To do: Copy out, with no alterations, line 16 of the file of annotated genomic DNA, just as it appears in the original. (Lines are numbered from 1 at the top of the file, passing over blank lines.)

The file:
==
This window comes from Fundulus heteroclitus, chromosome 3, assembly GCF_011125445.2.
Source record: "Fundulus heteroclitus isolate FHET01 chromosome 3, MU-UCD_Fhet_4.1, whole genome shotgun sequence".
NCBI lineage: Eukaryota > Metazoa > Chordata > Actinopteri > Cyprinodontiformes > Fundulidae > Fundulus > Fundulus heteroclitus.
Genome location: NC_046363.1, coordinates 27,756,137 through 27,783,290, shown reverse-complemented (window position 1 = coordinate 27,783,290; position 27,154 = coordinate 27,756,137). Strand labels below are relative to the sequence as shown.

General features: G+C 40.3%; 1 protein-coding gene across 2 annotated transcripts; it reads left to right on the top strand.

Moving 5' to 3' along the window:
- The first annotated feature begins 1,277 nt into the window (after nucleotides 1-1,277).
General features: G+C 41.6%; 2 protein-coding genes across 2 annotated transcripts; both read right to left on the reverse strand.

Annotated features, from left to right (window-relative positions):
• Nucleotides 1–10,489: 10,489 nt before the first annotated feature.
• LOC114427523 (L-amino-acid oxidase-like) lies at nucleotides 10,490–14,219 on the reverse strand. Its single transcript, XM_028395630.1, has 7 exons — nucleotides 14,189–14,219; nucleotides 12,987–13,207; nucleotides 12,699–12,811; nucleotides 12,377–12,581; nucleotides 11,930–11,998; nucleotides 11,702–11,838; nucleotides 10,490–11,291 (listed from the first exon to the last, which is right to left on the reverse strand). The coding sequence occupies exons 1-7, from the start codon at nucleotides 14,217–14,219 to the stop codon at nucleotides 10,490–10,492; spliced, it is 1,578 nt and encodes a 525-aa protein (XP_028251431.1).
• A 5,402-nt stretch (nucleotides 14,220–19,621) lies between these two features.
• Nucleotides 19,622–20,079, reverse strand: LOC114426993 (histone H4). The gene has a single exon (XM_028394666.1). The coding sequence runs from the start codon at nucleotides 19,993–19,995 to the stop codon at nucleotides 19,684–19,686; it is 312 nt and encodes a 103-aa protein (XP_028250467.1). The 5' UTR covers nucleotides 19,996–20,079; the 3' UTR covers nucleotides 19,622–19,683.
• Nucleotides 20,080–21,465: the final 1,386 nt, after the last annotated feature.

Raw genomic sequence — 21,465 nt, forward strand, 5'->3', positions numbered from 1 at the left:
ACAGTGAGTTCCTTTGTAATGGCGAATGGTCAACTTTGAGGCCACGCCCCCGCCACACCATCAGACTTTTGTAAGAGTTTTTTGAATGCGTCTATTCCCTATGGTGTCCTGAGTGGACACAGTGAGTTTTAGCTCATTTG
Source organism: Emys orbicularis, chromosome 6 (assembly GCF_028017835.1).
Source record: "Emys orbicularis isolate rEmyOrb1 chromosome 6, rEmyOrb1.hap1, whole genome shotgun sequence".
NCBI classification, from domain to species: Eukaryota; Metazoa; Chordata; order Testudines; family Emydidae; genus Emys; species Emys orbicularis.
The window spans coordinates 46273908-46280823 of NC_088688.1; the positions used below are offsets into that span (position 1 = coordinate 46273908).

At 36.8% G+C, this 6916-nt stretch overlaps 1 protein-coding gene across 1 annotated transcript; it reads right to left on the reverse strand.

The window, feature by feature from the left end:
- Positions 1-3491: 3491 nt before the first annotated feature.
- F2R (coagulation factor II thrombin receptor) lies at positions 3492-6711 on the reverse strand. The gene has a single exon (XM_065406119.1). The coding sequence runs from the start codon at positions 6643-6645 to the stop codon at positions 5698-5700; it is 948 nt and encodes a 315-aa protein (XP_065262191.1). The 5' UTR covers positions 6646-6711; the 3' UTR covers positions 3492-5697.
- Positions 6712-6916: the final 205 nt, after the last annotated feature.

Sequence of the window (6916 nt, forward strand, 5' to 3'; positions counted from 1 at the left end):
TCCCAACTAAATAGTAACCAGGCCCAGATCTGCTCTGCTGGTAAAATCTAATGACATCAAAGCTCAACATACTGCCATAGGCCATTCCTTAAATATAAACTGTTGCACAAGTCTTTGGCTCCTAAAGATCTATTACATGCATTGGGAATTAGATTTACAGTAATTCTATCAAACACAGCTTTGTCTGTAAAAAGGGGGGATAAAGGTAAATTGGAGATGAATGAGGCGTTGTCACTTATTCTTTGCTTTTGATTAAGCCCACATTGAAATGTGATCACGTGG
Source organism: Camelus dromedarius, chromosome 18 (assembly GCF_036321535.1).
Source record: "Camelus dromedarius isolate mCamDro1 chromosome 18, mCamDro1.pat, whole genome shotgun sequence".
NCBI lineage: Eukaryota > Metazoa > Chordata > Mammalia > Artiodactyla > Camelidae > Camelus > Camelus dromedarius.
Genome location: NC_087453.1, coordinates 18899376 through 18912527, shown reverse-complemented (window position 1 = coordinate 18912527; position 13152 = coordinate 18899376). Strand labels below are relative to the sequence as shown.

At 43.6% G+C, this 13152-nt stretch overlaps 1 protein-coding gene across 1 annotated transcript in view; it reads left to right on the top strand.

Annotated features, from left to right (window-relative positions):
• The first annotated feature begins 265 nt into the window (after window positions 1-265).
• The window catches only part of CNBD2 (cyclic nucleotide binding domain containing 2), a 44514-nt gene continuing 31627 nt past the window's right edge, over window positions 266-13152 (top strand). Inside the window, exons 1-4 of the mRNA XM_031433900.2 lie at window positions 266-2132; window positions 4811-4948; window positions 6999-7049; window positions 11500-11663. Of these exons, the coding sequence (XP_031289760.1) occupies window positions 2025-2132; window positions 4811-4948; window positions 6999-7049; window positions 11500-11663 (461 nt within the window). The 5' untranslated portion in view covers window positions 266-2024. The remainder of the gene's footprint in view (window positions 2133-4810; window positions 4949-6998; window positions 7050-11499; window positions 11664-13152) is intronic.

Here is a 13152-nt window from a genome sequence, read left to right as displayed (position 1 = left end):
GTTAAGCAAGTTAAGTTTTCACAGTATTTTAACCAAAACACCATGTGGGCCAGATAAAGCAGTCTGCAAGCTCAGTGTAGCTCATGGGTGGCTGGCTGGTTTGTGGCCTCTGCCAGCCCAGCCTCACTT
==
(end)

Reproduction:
ACAGTGAGTTCCTTTGTAATGGCGAATGGTCAACTTTGAGGCCACGCCCCCGCCACACCATCAGACTTTTGTAAGAGTTTTTTGAATGCGTCTATTCCCTATGGTGTCCTGAGTGGACACAGTGAGTTTTAGCTCATTTG